Free speech and viewpoint diversity matter at Chapman University. For the last few years, administrators and a core group of faculty have made it a priority to put those ideals into action. The goal is to create a campus climate that embraces diverse viewpoints among all constituencies—faculty, administrators, staff, and most importantly, students. We believe such a proactive attitude can help to prevent speaker shoutdowns and other disruptions by laying the groundwork for a thoughtful and deliberative response and resolution.

To that end, our faculty senate adopted a campus free speech statement in Fall 2015 modeled after the University of Chicago’s free speech principles. Our student senate did the same in Spring 2016. Within days of the 2016 presidential election, conversations began about how to address, in a thoughtful and respectful way, the emotions students were experiencing along with the protests and other campus events. From that, a core group of faculty members came together informally, representing a broad coalition of disciplines and ideological perspectives, to discuss and plan events to promote free speech and viewpoint diversity.

These events have included a talk by Professor Laura Kipnis of Northwestern University to discuss her experiences regarding Title IX investigations; a talk (by Lori Han) about the challenge of free speech in the Trump era that included a panel discussion (moderated by Jerry Price) with student leaders of diverse campus political organizations (clubs represented included Democrats, Republicans, Libertarians, and Socialists); and a talk by Colonel Ty Deidule of the history department of West Point about Confederate monuments and memory. We have not shied away from controversial topics, and plan to hold similar events in the future. Chapman also has a strong presence within the membership ranks of Heterodox Academy; that number currently stands at ten, including our president, Daniele Struppa.

The challenge remains, however, in making sure that these events and initiatives are not just about the administration making a statement about free speech or faculty endorsing those ideals. Students need to be a high priority, which means having all constituencies working together.

Our student affairs staff have been engaged partners with faculty in this effort. Their commitment to free expression and viewpoint diversity was elevated three years ago when they saw one of our top graduating seniors post this statement on social media: “Free expression is what administrators use to justify oppression on campus.” Alarmed that even our best students could believe that free expression conflicts with advancing diversity, the staff committed itself to educating our students on the academic values of free expression and diversity – and how they can complement each other.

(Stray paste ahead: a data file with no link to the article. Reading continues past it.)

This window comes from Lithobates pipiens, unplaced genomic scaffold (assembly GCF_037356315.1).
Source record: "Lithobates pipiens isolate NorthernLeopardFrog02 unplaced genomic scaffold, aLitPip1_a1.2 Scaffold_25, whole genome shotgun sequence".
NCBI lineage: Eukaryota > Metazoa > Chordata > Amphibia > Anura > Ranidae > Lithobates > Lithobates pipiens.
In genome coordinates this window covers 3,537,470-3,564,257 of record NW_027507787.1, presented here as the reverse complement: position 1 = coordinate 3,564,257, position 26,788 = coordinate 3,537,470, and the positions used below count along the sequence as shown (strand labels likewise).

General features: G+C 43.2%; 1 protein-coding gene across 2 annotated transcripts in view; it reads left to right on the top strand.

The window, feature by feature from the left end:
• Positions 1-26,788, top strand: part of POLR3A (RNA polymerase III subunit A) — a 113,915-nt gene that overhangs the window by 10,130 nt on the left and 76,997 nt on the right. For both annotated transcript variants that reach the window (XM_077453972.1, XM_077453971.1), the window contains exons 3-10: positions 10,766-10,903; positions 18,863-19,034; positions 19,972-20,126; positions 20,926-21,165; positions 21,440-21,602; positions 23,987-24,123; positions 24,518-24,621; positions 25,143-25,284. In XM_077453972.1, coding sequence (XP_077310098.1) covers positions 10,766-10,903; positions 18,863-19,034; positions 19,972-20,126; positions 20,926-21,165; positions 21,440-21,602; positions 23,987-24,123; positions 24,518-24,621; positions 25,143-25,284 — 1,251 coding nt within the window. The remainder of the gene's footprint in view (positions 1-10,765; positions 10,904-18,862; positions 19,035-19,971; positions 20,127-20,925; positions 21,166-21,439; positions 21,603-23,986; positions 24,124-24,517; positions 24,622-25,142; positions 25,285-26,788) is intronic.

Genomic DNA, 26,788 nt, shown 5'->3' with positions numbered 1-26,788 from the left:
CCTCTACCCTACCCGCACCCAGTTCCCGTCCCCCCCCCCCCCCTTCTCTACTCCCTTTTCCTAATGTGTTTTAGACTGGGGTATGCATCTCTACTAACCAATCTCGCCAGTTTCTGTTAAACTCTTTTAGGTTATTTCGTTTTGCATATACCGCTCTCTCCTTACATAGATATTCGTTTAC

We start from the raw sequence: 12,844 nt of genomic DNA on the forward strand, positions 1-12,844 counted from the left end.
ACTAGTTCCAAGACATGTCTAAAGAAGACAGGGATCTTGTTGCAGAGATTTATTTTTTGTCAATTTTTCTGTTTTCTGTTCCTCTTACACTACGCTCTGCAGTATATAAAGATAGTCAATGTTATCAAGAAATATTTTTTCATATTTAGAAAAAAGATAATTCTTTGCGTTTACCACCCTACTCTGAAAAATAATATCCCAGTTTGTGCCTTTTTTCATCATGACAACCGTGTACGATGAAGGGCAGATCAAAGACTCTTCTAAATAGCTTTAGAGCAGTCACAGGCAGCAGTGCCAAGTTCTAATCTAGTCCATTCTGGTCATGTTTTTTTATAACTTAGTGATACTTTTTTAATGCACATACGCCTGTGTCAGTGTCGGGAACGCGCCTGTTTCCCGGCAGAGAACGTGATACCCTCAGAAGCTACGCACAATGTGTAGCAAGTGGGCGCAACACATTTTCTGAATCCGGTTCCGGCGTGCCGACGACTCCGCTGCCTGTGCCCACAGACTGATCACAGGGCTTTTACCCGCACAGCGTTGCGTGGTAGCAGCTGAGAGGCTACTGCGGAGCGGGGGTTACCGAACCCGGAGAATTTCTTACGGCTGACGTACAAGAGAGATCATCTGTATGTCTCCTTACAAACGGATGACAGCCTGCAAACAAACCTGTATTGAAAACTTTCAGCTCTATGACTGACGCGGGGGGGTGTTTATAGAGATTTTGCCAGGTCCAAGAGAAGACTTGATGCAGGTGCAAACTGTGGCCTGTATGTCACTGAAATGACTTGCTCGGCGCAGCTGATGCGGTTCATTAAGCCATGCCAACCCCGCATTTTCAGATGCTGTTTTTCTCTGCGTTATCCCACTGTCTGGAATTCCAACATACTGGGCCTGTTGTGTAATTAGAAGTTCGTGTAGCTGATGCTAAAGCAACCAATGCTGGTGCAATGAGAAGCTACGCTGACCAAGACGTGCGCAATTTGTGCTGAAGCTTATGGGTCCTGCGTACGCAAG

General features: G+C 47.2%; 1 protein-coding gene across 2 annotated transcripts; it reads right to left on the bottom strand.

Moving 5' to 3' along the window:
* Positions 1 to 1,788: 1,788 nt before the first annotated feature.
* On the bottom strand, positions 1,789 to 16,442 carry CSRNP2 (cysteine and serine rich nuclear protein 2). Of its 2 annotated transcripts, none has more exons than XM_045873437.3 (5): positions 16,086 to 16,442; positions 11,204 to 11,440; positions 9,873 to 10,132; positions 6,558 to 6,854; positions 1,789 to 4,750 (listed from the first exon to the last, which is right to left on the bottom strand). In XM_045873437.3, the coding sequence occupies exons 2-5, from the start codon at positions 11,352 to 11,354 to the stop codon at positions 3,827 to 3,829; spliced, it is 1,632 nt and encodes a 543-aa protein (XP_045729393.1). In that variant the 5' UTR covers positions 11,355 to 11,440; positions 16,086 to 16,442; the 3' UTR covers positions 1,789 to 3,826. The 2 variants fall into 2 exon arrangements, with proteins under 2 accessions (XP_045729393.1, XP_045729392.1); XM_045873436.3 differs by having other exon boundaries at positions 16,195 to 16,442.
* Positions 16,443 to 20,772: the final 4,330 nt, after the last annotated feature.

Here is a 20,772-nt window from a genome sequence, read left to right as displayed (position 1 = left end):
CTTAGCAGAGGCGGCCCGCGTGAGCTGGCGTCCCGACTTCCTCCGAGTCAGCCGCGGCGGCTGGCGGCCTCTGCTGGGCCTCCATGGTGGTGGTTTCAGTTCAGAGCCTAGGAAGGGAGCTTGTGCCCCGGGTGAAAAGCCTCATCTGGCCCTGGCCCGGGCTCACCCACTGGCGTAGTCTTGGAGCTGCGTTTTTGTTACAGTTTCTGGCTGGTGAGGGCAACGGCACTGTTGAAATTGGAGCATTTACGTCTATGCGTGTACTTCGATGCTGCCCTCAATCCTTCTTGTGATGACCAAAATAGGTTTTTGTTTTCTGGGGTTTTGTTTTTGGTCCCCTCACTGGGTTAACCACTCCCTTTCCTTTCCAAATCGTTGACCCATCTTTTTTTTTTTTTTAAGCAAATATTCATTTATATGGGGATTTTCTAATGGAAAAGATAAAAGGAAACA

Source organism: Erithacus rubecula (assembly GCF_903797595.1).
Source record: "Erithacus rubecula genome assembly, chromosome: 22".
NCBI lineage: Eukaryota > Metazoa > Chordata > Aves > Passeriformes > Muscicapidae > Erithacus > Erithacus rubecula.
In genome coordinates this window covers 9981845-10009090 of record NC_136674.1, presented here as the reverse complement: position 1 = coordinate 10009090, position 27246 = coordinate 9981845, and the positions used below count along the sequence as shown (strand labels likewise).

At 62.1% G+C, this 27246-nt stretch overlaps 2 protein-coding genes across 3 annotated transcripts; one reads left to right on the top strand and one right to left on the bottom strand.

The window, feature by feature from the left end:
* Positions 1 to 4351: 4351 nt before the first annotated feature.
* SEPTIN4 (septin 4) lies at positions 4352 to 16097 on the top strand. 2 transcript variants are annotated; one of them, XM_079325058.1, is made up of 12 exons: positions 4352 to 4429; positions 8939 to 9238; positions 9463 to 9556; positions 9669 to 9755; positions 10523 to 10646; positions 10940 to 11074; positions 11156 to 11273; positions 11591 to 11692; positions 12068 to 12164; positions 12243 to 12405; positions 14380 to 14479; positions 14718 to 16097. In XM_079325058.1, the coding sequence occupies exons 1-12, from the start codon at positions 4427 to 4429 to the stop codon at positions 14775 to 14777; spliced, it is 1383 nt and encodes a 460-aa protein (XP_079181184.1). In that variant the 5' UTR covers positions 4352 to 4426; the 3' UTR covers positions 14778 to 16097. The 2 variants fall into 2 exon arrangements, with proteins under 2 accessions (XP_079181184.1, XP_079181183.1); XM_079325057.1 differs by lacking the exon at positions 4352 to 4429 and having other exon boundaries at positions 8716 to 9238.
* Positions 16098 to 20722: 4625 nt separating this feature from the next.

While the 2016 election has seemingly intensified the debate around free expression, we saw it as an opportunity to advance our educational goals. The student affairs staff encouraged students to focus on the more non-partisan issue of polarization; in other words, we wanted students to recognize that the extreme political divergence gripping our society was a threat to the health of our country.

More so, the student affairs staff seeks to illustrate how free expression is similarly not a liberal or conservative value but a critical academic value. They have hosted two open forums for students on free expression and inclusion, emphasizing how both are vital to the university environment, and provided an expanded presentation on the topic for key student leaders.

And it is not enough to just provide forums for a constructive exchange of ideas. Student affairs staff also seek to model what it truly means to be open to listening to what others have to say. We want students to understand that not all those with a different opinion are enemies; most are intelligent, serious people who also want a better world.

Our goal at Chapman goes beyond just talking about the importance of free speech. It is about incorporating these ideals into all aspects of campus life for our students and making sure that we as faculty and administrators never lose sight of the importance free speech, free expression, and diversity (viewpoint and otherwise) must play in all aspects of the educational experience that we provide.

Our advice to others who want to create a campus climate where viewpoint diversity is prioritized is to seek out allies and partnerships among faculty and administrators who share this view. What started as informal conversations on our campus turned into a productive working group of faculty and administrators who were willing to do more than just talk about the issue. Also, don’t assume that someone’s ideological perspective would preclude them from being a passionate supporter of viewpoint diversity. Just as the membership of HxA represents ideological diversity, so too do the faculty, administrators, and students on our campus who support our initiatives.